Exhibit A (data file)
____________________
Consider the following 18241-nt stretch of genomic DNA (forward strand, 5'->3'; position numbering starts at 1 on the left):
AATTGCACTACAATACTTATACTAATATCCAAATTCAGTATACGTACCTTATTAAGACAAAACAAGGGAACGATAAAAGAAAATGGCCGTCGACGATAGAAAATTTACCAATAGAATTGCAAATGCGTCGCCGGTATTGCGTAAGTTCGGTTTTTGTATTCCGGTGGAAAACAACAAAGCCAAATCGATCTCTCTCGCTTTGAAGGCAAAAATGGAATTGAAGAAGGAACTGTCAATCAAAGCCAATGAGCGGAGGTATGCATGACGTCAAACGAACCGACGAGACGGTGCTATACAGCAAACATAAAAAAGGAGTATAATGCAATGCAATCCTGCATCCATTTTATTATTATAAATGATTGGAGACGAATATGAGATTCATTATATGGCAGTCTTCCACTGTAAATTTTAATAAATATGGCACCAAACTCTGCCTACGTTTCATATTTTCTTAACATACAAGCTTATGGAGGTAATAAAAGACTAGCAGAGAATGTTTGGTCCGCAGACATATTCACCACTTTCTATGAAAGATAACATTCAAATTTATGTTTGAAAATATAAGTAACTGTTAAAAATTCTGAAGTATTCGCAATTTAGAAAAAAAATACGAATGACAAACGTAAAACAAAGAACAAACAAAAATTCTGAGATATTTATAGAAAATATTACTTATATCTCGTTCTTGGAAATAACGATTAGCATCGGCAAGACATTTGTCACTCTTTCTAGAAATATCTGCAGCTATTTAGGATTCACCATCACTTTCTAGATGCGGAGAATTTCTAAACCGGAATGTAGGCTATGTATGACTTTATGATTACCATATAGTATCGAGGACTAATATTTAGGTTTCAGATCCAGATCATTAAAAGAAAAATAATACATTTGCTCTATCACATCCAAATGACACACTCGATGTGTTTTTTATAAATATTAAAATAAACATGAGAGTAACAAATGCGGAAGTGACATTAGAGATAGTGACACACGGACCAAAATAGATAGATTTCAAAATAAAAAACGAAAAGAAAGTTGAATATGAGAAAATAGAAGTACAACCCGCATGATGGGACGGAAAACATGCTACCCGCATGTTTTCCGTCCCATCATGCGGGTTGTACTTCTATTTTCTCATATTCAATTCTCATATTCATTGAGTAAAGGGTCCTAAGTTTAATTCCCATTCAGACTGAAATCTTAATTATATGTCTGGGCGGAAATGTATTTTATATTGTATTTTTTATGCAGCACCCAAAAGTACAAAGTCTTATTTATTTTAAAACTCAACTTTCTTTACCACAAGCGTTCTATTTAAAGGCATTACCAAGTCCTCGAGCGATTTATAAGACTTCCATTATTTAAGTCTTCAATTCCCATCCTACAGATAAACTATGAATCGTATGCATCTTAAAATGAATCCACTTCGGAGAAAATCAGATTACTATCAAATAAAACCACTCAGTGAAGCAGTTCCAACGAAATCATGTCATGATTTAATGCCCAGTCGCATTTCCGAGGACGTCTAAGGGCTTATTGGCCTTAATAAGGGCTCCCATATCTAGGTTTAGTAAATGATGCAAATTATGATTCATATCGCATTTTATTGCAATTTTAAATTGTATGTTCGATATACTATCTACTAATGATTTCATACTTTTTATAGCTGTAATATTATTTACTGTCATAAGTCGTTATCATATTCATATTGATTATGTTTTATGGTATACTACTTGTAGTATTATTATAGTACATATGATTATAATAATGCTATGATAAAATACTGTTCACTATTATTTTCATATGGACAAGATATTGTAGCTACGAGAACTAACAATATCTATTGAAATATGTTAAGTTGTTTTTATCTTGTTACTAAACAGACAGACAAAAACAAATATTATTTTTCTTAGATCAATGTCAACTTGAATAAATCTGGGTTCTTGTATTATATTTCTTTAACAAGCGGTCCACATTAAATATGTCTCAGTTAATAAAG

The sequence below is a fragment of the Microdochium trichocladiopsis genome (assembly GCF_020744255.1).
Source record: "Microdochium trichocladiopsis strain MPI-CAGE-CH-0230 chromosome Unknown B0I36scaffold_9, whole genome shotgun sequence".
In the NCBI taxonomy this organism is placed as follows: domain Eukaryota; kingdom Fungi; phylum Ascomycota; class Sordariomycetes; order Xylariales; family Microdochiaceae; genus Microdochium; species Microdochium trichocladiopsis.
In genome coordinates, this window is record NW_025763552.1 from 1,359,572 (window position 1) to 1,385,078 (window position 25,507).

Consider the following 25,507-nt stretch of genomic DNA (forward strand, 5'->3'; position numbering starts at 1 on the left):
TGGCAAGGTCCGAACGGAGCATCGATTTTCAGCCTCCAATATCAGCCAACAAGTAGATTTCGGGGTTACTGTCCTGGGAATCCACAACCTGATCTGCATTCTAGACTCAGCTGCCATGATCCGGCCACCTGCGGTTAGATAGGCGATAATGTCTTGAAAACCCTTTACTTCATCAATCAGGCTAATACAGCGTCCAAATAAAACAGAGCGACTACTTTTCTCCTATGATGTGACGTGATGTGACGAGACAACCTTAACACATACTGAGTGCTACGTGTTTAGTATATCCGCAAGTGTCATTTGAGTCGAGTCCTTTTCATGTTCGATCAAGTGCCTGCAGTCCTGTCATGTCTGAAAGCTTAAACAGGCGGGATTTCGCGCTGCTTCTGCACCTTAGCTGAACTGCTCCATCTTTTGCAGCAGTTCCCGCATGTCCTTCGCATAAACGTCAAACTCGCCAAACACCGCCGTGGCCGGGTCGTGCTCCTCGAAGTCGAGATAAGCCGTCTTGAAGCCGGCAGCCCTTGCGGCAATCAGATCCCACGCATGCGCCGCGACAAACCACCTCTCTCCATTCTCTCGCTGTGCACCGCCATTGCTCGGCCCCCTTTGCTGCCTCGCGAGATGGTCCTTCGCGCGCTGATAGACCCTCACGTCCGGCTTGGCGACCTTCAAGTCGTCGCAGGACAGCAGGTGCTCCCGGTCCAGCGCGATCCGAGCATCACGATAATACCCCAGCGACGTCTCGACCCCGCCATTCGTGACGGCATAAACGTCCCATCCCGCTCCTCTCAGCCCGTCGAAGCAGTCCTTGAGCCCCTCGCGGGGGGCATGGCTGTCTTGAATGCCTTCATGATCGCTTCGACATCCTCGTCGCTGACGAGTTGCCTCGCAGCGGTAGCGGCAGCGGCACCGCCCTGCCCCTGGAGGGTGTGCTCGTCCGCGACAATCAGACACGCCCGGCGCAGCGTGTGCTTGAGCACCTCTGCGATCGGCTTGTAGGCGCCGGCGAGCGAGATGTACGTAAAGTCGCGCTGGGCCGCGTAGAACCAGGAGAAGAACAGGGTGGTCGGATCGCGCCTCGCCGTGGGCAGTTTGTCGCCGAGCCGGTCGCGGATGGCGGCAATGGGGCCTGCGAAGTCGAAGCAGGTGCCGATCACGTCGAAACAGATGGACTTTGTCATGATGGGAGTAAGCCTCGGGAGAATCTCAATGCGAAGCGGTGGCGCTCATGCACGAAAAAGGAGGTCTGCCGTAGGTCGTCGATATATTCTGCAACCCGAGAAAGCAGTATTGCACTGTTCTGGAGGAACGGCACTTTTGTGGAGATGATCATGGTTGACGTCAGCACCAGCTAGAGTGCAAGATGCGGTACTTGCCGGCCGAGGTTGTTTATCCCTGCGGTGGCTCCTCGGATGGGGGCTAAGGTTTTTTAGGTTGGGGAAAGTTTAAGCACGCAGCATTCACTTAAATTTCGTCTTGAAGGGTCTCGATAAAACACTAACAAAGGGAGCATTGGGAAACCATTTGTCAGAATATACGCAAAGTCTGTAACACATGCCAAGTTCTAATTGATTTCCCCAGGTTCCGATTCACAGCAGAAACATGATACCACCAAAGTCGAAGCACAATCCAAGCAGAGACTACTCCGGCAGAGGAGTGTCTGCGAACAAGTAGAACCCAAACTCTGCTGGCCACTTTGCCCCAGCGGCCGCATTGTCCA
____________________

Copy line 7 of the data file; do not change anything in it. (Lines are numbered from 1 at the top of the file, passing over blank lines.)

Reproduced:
Consider the following 25,507-nt stretch of genomic DNA (forward strand, 5'->3'; position numbering starts at 1 on the left):